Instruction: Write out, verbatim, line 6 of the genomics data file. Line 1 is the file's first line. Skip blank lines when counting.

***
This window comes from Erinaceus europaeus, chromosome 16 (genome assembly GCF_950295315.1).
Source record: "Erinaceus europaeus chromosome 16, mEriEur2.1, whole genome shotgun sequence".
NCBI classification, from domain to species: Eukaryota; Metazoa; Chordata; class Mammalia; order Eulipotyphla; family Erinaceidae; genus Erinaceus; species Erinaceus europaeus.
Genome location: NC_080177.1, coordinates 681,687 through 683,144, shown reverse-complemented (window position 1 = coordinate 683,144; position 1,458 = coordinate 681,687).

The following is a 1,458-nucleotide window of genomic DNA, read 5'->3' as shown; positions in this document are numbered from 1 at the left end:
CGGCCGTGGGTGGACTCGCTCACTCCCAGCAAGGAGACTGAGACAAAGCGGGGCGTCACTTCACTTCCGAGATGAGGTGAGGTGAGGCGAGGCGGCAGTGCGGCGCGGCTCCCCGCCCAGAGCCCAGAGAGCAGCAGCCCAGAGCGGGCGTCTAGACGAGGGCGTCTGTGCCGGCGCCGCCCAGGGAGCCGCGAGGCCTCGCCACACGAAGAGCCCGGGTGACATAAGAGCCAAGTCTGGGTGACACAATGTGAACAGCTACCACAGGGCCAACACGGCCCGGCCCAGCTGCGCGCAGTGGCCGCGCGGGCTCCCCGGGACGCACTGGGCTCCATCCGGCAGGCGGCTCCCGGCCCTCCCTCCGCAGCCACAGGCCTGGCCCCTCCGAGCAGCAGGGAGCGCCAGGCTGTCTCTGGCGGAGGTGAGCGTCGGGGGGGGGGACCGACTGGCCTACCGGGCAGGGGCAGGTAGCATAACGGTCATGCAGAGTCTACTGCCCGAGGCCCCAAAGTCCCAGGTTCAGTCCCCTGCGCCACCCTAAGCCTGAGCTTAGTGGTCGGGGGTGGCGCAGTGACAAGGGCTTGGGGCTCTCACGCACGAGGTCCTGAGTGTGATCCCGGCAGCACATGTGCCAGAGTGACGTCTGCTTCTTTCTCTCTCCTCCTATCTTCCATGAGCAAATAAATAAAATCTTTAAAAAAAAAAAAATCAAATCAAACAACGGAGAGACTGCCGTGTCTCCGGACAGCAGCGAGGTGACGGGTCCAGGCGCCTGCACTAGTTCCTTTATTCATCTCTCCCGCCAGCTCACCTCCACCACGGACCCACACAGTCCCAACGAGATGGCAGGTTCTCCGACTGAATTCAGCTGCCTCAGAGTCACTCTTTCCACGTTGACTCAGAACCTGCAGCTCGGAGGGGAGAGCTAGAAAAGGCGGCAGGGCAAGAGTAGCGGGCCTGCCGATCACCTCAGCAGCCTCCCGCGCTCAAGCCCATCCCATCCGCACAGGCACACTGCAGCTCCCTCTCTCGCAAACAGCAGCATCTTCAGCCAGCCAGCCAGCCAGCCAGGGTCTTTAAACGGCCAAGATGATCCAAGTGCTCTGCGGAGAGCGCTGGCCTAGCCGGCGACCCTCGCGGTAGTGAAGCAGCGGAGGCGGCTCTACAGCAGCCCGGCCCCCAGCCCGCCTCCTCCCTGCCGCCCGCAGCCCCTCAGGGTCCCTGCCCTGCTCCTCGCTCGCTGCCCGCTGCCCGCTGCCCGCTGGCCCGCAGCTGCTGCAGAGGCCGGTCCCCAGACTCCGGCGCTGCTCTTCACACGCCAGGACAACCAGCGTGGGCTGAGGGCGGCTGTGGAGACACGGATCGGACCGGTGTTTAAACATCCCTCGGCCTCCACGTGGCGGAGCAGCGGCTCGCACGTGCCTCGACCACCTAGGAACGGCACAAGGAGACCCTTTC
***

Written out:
CGGCCGTGGGTGGACTCGCTCACTCCCAGCAAGGAGACTGAGACAAAGCGGGGCGTCACTTCACTTCCGAGATGAGGTGAGGTGAGGCGAGGCGGCAGTGCGGCGCGGCTCCCCGCCCAGAGCCCAGAGAGCAGCAGCCCAGAGCGGGCGTCTAGACGAGGGCGTCTGTGCCGGCGCCGCCCAGGGAGCCGCGAGGCCTCGCCACACGAAGAGCCCGGGTGACATAAGAGCCAAGTCTGGGTGACACAATGTGAACAGCTACCACAGGGCCAACACGGCCCGGCCCAGCTGCGCGCAGTGGCCGCGCGGGCTCCCCGGGACGCACTGGGCTCCATCCGGCAGGCGGCTCCCGGCCCTCCCTCCGCAGCCACAGGCCTGGCCCCTCCGAGCAGCAGGGAGCGCCAGGCTGTCTCTGGCGGAGGTGAGCGTCGGGGGGGGGGACCGACTGGCCTACCGGGCAGGGGCAGGTAGCATAACGGTCATGCAGAGTCTACTGCCCGAGGCCCCAAAGTCCCAGGTTCAGTCCCCTGCGCCACCCTAAGCCTGAGCTTAGTGGTCGGGGGTGGCGCAGTGACAAGGGCTTGGGGCTCTCACGCACGAGGTCCTGAGTGTGATCCCGGCAGCACATGTGCCAGAGTGACGTCTGCTTCTTTCTCTCTCCTCCTATCTTCCATGAGCAAATAAATAAAATCTTTAAAAAAAAAAAAATCAAATCAAACAACGGAGAGACTGCCGTGTCTCCGGACAGCAGCGAGGTGACGGGTCCAGGCGCCTGCACTAGTTCCTTTATTCATCTCTCCCGCCAGCTCACCTCCACCACGGACCCACACAGTCCCAACGAGATGGCAGGTTCTCCGACTGAATTCAGCTGCCTCAGAGTCACTCTTTCCACGTTGACTCAGAACCTGCAGCTCGGAGGGGAGAGCTAGAAAAGGCGGCAGGGCAAGAGTAGCGGGCCTGCCGATCACCTCAGCAGCCTCCCGCGCTCAAGCCCATCCCATCCGCACAGGCACACTGCAGCTCCCTCTCTCGCAAACAGCAGCATCTTCAGCCAGCCAGCCAGCCAGCCAGGGTCTTTAAACGGCCAAGATGATCCAAGTGCTCTGCGGAGAGCGCTGGCCTAGCCGGCGACCCTCGCGGTAGTGAAGCAGCGGAGGCGGCTCTACAGCAGCCCGGCCCCCAGCCCGCCTCCTCCCTGCCGCCCGCAGCCCCTCAGGGTCCCTGCCCTGCTCCTCGCTCGCTGCCCGCTGCCCGCTGCCCGCTGGCCCGCAGCTGCTGCAGAGGCCGGTCCCCAGACTCCGGCGCTGCTCTTCACACGCCAGGACAACCAGCGTGGGCTGAGGGCGGCTGTGGAGACACGGATCGGACCGGTGTTTAAACATCCCTCGGCCTCCACGTGGCGGAGCAGCGGCTCGCACGTGCCTCGACCACCTAGGAACGGCACAAGGAGACCCTTTC